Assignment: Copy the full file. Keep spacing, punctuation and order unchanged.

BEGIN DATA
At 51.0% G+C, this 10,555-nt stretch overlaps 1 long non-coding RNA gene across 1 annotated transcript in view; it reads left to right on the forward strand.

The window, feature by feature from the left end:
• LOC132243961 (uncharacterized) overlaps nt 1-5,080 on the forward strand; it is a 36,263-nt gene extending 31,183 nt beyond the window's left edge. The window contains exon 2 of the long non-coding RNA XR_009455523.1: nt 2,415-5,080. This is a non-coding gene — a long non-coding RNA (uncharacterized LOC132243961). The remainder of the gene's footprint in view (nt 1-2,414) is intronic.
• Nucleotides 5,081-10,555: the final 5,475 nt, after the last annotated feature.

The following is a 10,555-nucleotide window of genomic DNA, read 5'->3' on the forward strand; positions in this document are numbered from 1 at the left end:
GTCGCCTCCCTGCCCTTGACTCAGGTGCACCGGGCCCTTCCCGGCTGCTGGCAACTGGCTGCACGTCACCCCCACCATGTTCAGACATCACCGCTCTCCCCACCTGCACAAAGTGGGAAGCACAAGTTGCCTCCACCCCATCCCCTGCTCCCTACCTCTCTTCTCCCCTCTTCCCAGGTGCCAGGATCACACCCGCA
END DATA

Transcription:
At 51.0% G+C, this 10,555-nt stretch overlaps 1 long non-coding RNA gene across 1 annotated transcript in view; it reads left to right on the forward strand.

The window, feature by feature from the left end:
• LOC132243961 (uncharacterized) overlaps nt 1-5,080 on the forward strand; it is a 36,263-nt gene extending 31,183 nt beyond the window's left edge. The window contains exon 2 of the long non-coding RNA XR_009455523.1: nt 2,415-5,080. This is a non-coding gene — a long non-coding RNA (uncharacterized LOC132243961). The remainder of the gene's footprint in view (nt 1-2,414) is intronic.
• Nucleotides 5,081-10,555: the final 5,475 nt, after the last annotated feature.

The following is a 10,555-nucleotide window of genomic DNA, read 5'->3' on the forward strand; positions in this document are numbered from 1 at the left end:
GTCGCCTCCCTGCCCTTGACTCAGGTGCACCGGGCCCTTCCCGGCTGCTGGCAACTGGCTGCACGTCACCCCCACCATGTTCAGACATCACCGCTCTCCCCACCTGCACAAAGTGGGAAGCACAAGTTGCCTCCACCCCATCCCCTGCTCCCTACCTCTCTTCTCCCCTCTTCCCAGGTGCCAGGATCACACCCGCA